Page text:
In the realms of literature, in Wuthering Heights, Emily Brontë offered us a very interesting perspective on the problem. When Cathy (who is about to marry what can be easily seen as an ideal man and husband) is asked about her feelings for Heathcliff (the brute, the worst possible match), she answers not that he is the one she loves but, rather, her very own love and self... in her own words: "I am Heathcliff!... So don't talk of our separation again: it is impracticable"; on the other hand, in a latter chapter, Heathcliff prays to dead Catherine to never rest, to never live him, because she is his own life fuel as well... as he says: "I cannot live without my life! I cannot live without my soul!". So, as we can see, althought the nuclear meaning of love as merging/becoming one is still present, it is now explicitely stated the incompatibility of this with not just social/conventional so-called "love", but also with even one's own desires: that love isn't necessarily about breeding, finding the best match for one, or even about one's good and happiness; rather, it is often a very destructive force (Like Hideaki Anno would say). Hence: why is it so important? If, when authentic, it apparently gives nothing but misery, why we keep on striving for it? Is it a mistake? The answer, althought complex, can start to be grasped within the same novel and examples. You see: Catherine and Heathcliff didn't always know each other; their meeting wasn't really fate, but merely a (disastrous) coincidence; but the thing is, since it ever happened, they were always animically together, troughout absolutely everything; in a way, we could say that is not even that they made each other's heart happy (or miserable or anything), but, rather, they were each other's heart...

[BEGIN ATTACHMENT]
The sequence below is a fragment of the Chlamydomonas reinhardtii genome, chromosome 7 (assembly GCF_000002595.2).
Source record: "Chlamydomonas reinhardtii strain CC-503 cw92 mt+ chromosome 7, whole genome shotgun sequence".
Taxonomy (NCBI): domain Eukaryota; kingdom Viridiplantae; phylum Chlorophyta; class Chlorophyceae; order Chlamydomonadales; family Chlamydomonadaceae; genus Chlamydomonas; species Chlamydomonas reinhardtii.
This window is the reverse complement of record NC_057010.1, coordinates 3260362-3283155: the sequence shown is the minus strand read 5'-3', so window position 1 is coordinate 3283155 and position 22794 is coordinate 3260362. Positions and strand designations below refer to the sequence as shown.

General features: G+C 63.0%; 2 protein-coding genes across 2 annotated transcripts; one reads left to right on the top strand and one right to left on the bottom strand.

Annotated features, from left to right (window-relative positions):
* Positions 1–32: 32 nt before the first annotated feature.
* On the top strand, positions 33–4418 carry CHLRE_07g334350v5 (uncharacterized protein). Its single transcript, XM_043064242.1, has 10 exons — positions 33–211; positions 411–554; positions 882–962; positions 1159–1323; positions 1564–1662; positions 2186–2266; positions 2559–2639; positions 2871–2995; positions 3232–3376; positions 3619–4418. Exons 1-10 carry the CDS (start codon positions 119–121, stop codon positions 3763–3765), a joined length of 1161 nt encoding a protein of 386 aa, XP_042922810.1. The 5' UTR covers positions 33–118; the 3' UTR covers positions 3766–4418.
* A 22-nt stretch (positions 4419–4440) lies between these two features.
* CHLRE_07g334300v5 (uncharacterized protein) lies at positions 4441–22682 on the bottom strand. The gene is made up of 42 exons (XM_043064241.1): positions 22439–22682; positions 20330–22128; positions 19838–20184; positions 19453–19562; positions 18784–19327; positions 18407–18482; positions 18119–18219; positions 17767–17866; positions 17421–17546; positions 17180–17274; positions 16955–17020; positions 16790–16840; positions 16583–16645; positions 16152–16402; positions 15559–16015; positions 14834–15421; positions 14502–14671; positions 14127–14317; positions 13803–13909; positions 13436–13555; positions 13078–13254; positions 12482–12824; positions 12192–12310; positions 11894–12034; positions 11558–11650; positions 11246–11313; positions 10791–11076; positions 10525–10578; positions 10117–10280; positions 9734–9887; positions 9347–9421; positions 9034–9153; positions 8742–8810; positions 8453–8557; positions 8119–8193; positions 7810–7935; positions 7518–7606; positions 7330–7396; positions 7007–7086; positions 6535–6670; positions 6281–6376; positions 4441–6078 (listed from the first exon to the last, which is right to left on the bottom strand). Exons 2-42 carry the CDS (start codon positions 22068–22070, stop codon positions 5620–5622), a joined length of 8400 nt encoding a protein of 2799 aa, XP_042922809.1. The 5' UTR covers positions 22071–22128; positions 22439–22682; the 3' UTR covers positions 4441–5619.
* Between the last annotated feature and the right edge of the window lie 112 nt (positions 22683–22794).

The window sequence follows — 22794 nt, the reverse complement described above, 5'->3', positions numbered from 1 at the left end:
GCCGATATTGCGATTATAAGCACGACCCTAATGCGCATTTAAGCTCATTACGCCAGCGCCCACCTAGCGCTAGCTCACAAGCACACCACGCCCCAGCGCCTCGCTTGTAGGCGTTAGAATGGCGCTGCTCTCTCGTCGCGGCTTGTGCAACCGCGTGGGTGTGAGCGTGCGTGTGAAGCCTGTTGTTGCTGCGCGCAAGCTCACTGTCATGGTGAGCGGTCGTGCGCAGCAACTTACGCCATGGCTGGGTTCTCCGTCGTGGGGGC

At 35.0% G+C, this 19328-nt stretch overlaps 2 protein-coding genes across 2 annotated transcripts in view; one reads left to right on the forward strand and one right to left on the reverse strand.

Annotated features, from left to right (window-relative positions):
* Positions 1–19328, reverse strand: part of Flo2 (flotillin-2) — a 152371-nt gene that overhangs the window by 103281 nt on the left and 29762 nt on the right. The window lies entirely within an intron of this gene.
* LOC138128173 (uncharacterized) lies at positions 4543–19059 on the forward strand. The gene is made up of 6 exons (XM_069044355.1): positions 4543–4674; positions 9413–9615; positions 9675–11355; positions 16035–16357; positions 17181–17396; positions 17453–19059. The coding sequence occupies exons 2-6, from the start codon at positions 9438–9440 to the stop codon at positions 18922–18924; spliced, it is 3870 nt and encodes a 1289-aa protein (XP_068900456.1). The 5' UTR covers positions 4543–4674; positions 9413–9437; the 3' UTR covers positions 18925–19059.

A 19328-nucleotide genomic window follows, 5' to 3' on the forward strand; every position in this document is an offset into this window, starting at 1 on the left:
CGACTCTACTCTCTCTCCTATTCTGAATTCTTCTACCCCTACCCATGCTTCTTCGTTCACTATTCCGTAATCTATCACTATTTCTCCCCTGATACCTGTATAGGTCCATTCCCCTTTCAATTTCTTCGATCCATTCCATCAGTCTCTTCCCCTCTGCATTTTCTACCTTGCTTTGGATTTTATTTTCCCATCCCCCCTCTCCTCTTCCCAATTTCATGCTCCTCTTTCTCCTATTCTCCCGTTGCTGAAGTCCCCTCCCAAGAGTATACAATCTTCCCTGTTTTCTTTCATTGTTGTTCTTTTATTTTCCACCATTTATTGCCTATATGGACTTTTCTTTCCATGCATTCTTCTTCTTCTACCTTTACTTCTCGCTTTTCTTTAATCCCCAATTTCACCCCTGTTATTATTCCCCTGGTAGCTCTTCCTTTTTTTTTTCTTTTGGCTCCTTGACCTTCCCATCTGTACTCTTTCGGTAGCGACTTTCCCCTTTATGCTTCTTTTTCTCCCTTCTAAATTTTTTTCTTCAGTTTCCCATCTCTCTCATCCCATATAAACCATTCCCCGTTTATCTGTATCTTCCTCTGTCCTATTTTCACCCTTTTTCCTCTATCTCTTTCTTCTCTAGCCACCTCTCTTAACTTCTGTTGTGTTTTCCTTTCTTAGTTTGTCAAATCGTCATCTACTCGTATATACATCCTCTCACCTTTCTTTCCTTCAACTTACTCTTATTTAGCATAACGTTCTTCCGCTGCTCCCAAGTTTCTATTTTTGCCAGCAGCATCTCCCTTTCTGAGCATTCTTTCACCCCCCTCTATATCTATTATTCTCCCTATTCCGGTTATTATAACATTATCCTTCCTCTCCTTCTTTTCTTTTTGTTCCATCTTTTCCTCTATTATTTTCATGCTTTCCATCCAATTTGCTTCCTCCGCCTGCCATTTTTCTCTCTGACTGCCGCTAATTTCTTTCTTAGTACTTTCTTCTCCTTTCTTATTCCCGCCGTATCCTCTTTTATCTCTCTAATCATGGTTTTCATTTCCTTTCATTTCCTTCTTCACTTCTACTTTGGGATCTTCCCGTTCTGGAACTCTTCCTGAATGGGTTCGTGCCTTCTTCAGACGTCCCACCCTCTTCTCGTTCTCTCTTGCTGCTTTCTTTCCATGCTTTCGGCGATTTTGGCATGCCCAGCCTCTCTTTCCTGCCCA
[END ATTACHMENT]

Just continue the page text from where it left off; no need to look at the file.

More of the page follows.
Finally, Villiers de L'Isle Adam has A HELL OF A LOT to say about this as well in L'Eve Future; so I'll only leave a few quotations for you to search upon: